For rulers are not a terror to good works, but to the evil. Wilt thou then not be afraid of the power? Do that which is good, and thou shalt have praise of the same: For he is the minister of God to thee for good. But if thou do that which is evil, be afraid; for he beareth not the sword in vain: for he is the minister of God, a revenger to execute wrath upon him that doeth evil. (Romans 13:3-4)
Yahweh’s morality as found in His law is the only standard for determining what constitutes good and evil. Any surrogate standard causes those who subscribe to it to call “evil good, and good evil” (Isaiah 5:20) because “they have cast away the law of YHWH of hosts, and despised the word of the Holy One of Israel” (Isaiah 5:24). Any government not based upon Yahweh’s law cannot be the government described in Romans 13:1-4.
People who teach that Verses 1 and 2 apply to any and all governments ignore Verses 3 and 4. By stipulating the type of government to which Christians are to submit, this passage does not come close to describing all governments. In 1743, colonial preacher Jonathan Mayhew expounded upon the Apostle Paul’s intent in Romans 13:1-4:
It is obvious, then, in general, that the civil rulers whom the apostle here speaks of, and obedience to whom he presses upon Christians as a duty, are good rulers, such as are, in the exercise of their office and power, benefactors to society. Such they are described to be throughout this passage. Thus, it is said that they are not a terror to good works, but to the evil; that they are God’s ministers for good; revengers to execute wrath upon him that does evil; and that they attend continually upon this very thing.8
Not all rulers terrorize the wicked, nor do they praise the doers of good. In order to be the type of authority or government described by Paul, rulers must do both. America’s early constitutional government generally qualified in the latter sense, but because it rejected Yahweh’s cruel and unusual punishments in Amendment 8, by which evildoers are terrified, America’s early constitutional government was disqualified as the type of government to which Romans 13:1-2 can be applied. How much more so today! More often than not, today’s government (made possible and empowered by the Constitution) is the antithesis of the government described by Paul. Because today’s Constitutional Republic often praises and rewards the workers of iniquity, while punishing the righteous, it is condemned by Yahweh:
He that justifieth the wicked, and he that condemneth the just, even they both are abomination to YHWH. (Proverbs 17:15)
Does Yahweh want Christians to submit to an abomination? The government described by Paul to which we are obligated to submit is a Christian government, based upon the authority of Jesus the Christ and implemented upon Yahweh’s commandments, statutes, and judgments. Rather than sanctioning constitutional powers, Romans 13:1-2 excludes any constitution or government that fails to acknowledge Yahweh’s sovereignty and enforce His law.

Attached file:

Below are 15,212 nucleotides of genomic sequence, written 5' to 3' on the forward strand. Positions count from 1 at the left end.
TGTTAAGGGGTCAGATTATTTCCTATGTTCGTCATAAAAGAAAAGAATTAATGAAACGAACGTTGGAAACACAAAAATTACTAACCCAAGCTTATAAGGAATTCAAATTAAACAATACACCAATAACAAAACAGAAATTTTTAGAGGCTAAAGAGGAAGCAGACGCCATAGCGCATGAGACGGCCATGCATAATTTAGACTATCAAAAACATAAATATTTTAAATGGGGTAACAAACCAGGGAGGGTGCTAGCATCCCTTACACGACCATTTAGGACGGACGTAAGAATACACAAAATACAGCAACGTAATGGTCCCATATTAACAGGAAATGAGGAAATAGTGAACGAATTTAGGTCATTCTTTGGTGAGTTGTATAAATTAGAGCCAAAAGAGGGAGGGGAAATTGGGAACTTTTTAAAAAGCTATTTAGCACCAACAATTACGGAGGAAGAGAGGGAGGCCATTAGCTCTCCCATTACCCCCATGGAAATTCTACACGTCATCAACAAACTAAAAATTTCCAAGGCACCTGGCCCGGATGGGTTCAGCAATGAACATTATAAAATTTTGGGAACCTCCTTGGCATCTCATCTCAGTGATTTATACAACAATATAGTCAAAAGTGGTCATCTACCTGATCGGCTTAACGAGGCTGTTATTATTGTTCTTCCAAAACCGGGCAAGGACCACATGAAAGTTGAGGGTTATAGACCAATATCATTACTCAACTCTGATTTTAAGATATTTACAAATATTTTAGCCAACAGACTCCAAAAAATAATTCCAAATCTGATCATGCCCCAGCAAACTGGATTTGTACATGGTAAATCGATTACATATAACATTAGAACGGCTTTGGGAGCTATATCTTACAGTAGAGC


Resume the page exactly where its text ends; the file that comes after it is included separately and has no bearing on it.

Caesar or Yahweh?
In Mark 12:17, we find Jesus’ oft-misused statement “Render to Caesar the things that are Caesar’s, and to God the things that are God’s.” Many people interpret this to mean Yahweh and Caesar have separate jurisdictions, powers, and possessions. Is this true?
The term “Caesar” is used today to represent government in general. However, at the time Jesus made this statement, Caesar was a flesh and blood Roman dictator. What was it that Jesus was saying should be rendered to the Roman Emperor? Did the bodies, souls, and spirits of man belong to Caesar? Did reverence and obedience belong to Caesar? Did the people’s land and other possessions belong to Caesar? What about taxes? Romans 13:7 tells us to “render therefore to all their dues: tribute [tax, NASB] to whom tribute is due; custom to whom custom; fear to whom fear; honour to whom honour.” In Verse 6, Paul indicated all these things are due to God’s ministers or servants. Did Caesar qualify as one of the ministers of God described by Paul in Verses 3 and 4? Jason and his Christian brethren certainly did not believe Caesar was due unqualified submission:
…they [“lewd fellows of the baser sort”] drew Jason and certain brethren unto the rulers of the city, crying, These that have turned the world upside down are come hither also… and these all do contrary to the decrees of Caesar, saying that there is another king, one Jesus. (Acts 17:6-7)
It is unfathomable that Jason and the others turned around and supported that to which they so strongly objected:
But by His enigmatic response, did Jesus really mean for His followers to provide financial support (willingly or unwillingly) to Tiberius Caesar – a man, who, in his personal life, was a pedophile, a sexual deviant, and a murderer and who, as emperor, claimed to be a god and oppressed and enslaved millions of people, including Jesus’ own?9
To have done so, Christians would have financed their own and others’ murders.
Because only Yahweh determines what is good and what is evil (Romans 13:4), the government described by Paul in Romans 13:1-7 is clearly a Christian government established upon the moral laws of Yahweh.10 Therefore, the taxes Paul described as due to God’s ministers, are Biblical taxes. Are we to believe Jesus was suggesting Christians pay Biblical taxes (tithes) to Caesar?
What belongs to Yahweh? And what belongs to Caesar? The answer to the first question answers the second question. Yahweh reigns over and owns everything: